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Is HTML5 ready for the eLearning Industry?

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Recently, the ever increasing use of tablets has made eLearning developers slowly move away from Flash and has brought HTML5 to the forefront of eLearning. But is HTML5 ready to assume this demanding role?

Is HTML5 ready for the eLearning Industry?

The proliferation of mobile devices with their HTML5 browsers requires that we shift to it – and better do it quickly! The lack of Adobe Flash support for iPhone and iPad, as well as the ever expanding use of HTML5 as an open source alternative for Apple products have enhanced the need for this change. Many major eLearning authoring tool companies are already working on delivering HTML5 output, as this new language appears to be one of the best approaches for eLearning content on mobile devices. But is HTML5 ready to assume this demanding role?

New open standards created in the mobile era, such as HTML5, will win on mobile devices”: Steve Jobs has foreseen it and we cannot stop wondering whether he will be proven right at the end of the day.

Why so much talk about HTML5?

HTML5 is bringing about another small revolution for web browsers such as Microsoft Internet Explorer, Apple Safari, Google Chrome, and Mozilla Firefox. Its principal characteristic is that it is built around WebApps, enabling features like offline storage or the ability to handle data even when the application is no longer connected to the Internet. Its main advantage is that, unlike Flash -its biggest rival, HTML5 does not require a vendor-supplied plug-in for the web browser to interpret the code. Smartphones and tablets are among the new devices that have implemented this new technology. Moreover, HTML5 content can be organized in a way that can be easier interpreted by search engines and screen readers. As a result, HTML5 makes it faster, easier, and more economical to deploy web-based applications that perform like software and work across all platforms, bypassing the need to develop individual mobile applications for multiple devices and operating systems.

4 Important Drawbacks of HTML5 vs Flash

However, there are always two sides to every coin so HTML5 has its drawbacks, the most important of which are listed below.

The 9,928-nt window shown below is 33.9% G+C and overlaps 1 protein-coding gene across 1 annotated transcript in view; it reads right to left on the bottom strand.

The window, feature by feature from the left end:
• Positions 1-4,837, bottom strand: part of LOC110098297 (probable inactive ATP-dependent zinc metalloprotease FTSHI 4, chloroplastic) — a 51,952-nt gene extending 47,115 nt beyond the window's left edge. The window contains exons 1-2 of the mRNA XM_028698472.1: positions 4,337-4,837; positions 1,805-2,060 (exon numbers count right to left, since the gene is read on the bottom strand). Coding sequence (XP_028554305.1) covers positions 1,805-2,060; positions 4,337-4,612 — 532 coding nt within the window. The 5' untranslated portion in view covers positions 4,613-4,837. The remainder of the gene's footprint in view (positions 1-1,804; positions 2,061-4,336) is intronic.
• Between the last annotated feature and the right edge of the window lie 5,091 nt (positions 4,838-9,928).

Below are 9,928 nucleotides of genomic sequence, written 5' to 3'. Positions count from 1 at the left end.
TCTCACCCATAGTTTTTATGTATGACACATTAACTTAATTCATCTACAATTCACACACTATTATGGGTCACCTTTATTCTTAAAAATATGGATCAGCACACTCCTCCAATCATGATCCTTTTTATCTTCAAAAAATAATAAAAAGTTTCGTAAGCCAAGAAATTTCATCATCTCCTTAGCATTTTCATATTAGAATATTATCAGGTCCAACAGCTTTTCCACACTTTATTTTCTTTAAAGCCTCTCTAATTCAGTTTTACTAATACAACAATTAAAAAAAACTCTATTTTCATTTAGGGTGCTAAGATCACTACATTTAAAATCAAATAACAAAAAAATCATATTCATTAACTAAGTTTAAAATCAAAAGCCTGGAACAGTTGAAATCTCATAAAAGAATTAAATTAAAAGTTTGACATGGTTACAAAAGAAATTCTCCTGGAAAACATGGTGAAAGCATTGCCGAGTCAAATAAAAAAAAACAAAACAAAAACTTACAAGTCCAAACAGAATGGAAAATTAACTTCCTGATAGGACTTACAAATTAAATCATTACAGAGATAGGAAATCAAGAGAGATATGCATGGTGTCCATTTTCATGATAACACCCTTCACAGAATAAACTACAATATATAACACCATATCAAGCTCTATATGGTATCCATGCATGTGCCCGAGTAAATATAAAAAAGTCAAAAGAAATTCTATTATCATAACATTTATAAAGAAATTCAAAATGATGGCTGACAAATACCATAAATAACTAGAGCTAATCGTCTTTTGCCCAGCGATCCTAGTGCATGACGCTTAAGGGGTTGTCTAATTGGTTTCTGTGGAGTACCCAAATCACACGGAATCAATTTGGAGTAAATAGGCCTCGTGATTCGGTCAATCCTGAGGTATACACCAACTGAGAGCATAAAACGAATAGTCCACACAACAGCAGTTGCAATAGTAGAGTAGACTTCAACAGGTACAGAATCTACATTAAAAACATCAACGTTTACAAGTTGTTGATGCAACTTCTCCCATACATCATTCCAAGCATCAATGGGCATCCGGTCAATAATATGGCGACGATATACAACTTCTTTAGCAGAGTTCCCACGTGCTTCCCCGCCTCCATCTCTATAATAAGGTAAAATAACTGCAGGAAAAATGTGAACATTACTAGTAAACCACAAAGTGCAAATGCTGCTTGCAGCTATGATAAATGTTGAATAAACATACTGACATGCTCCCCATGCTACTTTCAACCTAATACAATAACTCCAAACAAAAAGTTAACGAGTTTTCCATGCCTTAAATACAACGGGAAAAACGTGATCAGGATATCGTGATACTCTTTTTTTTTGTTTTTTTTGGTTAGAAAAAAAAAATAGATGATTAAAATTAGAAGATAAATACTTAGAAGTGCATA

1. Not fully supported by all browsers
    First of all, it cannot be fully supported by all browsers. The intent of the HTML5 initiative is to be compatible with older browsers, and this has been achieved to some extent, but not entirely. Although most major browsers now have complete HTML5 support, including the most recent versions of Internet Explorer, some legacy IE versions still do not support it. For this reason, many eLearning developers prefer to deliver their content using HTML4 instead.
  2. Cross platform/browser compatibility
    In other words, applications that were developed on one browser may not be always compatible with other browsers. On the contrary, Flash, as a plug-in, has the ability to run on all browsers, wiping out similar compatibility issues.
  3. Limited graphics and animations delivery
    Another reason to insist on Flash is graphics and animations. The HTML5 alternative, as it appears, is not appropriate for the creation of highly interactive animations and quality graphics. Due to the lack of efficient tools, developers using HTML5 would need hours to code animations using Javascript or CSS – a task that could be much easier with Flash professional in just a few minutes.
  4. Lack of audio/video support
    While Flash supports FLV format that is not browser-dependent, HTML5 does not officially support any audio/video format. The HTML5 alternative is the introduction of audio and video tags that allow us to include media that previously required a plug-in. However, Flash provides more mature and sophisticated solutions when it comes to sound capabilities.
To HTML5 or not to HTML5?

All the above considered, it is no wonder that many eLearning professionals still doubt about whether HTML5 is ready to be fully used for eLearning. Even though it is a great medium for the deployment of eLearning courses across various platforms, it has some important limitations that keep eLearning professionals from fully implementing it. The truth is that HTML5 is still a work in progress and will not be finalized for another couple of years. For the time being, Flash is the most mature solution since it has been fully developed since its first release in 1996. However, HTML5 is an emerging technology with undeniably strong potential for the development of highly interactive courses, and appears to be the only viable alternative for web development. Hopefully, it will be ready by the end of 2014 and its shortcomings will be dealt with in the near future.

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